In the frenetic discourse surrounding child safety online, many of us well-intentioned adults forget to actually talk to any children about what they think. That is, until those rare but unforgettable cases where something has already gone terribly wrong. A group of academics from the London School of Economics sat down and talked to 378 children about e-safety. What they found out may surprise you.
Unlike what concerned teachers may often assume, many children reported “planning” and “reflecting” on ways to stay safe online. Older children who frequently use social networking sites (such as Facebook and Twitter) generally don’t do so without using preventative strategies to combat the risks of stranger danger and cyberbullying. These involve taking precautions, such as tweaking their Facebook privacy settings.
Unfortunately, while children are quick to react proactively to online bullying, either by blocking the sender of abusive messages or by disabling their account, they are much more hesitant to seek support from a teacher. This is problematic as cyberbullying incidents can sometimes escalate very quickly.
Why are children hesitant to seek support from their teachers when faced with cyberbullying, and what can we do about it?
Young people are aware of the opinions of teachers, and easily swayed by them. It makes no sense for a young person to share their internet problem with a teacher who appears to be afraid of the internet - especially when the consequence may well be a blanket ban on all social networking sites in their school.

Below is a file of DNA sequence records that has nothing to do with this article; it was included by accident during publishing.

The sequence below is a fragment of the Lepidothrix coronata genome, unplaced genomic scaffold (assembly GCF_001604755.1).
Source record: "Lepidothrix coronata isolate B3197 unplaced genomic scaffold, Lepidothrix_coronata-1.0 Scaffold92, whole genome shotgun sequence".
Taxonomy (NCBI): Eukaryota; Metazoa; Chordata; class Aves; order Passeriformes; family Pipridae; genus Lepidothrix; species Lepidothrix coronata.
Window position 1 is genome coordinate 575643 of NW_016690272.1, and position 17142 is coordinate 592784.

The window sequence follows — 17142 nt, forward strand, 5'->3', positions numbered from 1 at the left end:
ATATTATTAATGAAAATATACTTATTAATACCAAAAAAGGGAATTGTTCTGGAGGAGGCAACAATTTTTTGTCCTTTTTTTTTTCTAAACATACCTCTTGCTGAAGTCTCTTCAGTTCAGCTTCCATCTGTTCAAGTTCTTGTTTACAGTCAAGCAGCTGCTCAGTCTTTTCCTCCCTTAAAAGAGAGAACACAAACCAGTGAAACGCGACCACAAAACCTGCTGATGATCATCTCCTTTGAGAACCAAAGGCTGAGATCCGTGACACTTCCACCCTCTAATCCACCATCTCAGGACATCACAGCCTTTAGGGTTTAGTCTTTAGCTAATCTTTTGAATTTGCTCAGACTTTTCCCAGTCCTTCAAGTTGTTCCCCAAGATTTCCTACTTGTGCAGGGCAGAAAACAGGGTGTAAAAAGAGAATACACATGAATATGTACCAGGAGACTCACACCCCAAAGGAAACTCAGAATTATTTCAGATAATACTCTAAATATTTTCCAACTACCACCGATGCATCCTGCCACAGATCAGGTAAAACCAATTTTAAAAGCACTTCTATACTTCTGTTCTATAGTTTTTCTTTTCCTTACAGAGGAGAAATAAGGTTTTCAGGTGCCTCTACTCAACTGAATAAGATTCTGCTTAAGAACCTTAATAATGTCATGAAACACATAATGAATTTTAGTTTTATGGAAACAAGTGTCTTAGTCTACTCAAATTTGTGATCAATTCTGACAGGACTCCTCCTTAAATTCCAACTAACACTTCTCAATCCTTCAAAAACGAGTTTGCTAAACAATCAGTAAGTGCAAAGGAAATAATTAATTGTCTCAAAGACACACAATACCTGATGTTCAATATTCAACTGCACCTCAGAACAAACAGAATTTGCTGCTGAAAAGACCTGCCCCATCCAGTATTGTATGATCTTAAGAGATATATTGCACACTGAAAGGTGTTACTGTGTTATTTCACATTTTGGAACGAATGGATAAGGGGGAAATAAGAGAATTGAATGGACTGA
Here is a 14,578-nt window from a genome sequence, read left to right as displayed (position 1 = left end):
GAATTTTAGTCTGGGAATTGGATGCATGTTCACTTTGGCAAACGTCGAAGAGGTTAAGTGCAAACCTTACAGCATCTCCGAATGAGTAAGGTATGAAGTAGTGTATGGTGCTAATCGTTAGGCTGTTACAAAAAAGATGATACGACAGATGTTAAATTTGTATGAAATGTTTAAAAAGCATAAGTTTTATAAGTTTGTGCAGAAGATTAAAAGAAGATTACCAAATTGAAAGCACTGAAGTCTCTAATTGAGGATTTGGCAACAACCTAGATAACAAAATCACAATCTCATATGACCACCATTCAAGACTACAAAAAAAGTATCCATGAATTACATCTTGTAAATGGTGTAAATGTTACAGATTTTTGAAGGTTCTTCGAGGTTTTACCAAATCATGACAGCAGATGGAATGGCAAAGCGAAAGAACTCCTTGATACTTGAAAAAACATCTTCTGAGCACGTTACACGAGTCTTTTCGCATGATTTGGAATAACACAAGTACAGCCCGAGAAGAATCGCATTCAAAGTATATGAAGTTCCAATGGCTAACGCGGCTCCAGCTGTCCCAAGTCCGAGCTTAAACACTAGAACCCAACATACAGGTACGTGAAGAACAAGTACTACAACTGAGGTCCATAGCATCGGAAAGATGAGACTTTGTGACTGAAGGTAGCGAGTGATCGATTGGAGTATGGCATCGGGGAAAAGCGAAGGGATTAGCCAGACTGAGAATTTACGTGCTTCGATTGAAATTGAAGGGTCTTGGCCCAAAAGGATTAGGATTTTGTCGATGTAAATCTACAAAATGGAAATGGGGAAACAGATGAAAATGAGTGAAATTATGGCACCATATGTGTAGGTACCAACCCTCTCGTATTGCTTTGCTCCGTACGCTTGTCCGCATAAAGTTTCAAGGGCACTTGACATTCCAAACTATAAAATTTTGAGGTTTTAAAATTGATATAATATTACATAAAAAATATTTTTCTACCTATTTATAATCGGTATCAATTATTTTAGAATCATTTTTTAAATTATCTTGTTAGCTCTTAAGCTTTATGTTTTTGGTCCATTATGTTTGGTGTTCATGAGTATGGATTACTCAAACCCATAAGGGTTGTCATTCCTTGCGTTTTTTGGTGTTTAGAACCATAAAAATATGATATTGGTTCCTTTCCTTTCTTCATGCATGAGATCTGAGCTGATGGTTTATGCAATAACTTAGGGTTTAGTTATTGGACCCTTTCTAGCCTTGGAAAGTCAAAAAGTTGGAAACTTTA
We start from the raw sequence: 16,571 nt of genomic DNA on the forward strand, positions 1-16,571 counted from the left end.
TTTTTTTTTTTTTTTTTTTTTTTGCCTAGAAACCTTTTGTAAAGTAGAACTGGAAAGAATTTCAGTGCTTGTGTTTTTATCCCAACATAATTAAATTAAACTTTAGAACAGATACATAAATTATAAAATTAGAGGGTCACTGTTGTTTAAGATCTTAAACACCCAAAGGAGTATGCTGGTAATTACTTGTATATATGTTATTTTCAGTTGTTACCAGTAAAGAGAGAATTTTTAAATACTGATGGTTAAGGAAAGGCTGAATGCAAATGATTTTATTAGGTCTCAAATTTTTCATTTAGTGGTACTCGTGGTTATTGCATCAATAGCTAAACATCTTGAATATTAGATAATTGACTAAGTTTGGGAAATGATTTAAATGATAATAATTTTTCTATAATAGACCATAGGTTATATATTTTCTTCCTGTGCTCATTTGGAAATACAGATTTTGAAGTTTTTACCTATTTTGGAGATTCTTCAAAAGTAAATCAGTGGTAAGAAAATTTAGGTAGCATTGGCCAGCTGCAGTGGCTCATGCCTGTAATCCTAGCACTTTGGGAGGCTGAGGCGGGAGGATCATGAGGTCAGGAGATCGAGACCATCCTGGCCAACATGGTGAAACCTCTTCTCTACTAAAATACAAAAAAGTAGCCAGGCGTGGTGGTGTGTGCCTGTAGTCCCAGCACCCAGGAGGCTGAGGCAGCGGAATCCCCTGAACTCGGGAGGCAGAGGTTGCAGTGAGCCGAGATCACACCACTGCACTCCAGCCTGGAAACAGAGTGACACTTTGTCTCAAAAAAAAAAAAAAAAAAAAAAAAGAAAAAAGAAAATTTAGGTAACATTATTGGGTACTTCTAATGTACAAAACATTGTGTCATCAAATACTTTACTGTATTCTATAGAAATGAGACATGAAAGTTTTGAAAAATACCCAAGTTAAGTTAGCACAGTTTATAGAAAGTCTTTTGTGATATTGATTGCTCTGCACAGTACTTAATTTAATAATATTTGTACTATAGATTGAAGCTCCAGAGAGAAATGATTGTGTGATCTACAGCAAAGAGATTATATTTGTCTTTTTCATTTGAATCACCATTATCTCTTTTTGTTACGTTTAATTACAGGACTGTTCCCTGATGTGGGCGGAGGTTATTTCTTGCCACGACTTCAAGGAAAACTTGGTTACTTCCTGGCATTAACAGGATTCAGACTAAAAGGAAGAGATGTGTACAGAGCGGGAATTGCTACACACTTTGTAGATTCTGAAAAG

Many schools have taken the correct first steps by producing quality e-safety lessons which include anti-bullying campaigns. But as teachers, we also need to encourage children to trust us with their online problems. How can we do this? Well for one thing, we can approach the internet in a way that is more reasonable than sensational - afterall, the internet has many positives and it generally brings much more benefit to our lives than harm. Headteachers who attempt to ban Facebook may be well-meaning, but they are also unrealistic and short-termist. They unintentionally prevent children from developing important e-safety skills, such as being careful about which photos they upload to social networking sites. There is also evidence that disconnected children miss out on the more generic online skills that have become mandatory in the modern workplace.
For better or for worse, both social networking sites and the internet have become part of the world around us. By taking steps to earn the trust of older children, by respecting their need for a certain amount of privacy, and by not spying on their social networking site usage, we do much more good than by preventing their internet usage. We need to let children know that we are not afraid of the internet, and that they can always come to us if they have a problem which they cannot face alone.
How do you handle e-safety in your school? Tell us about it in the comments.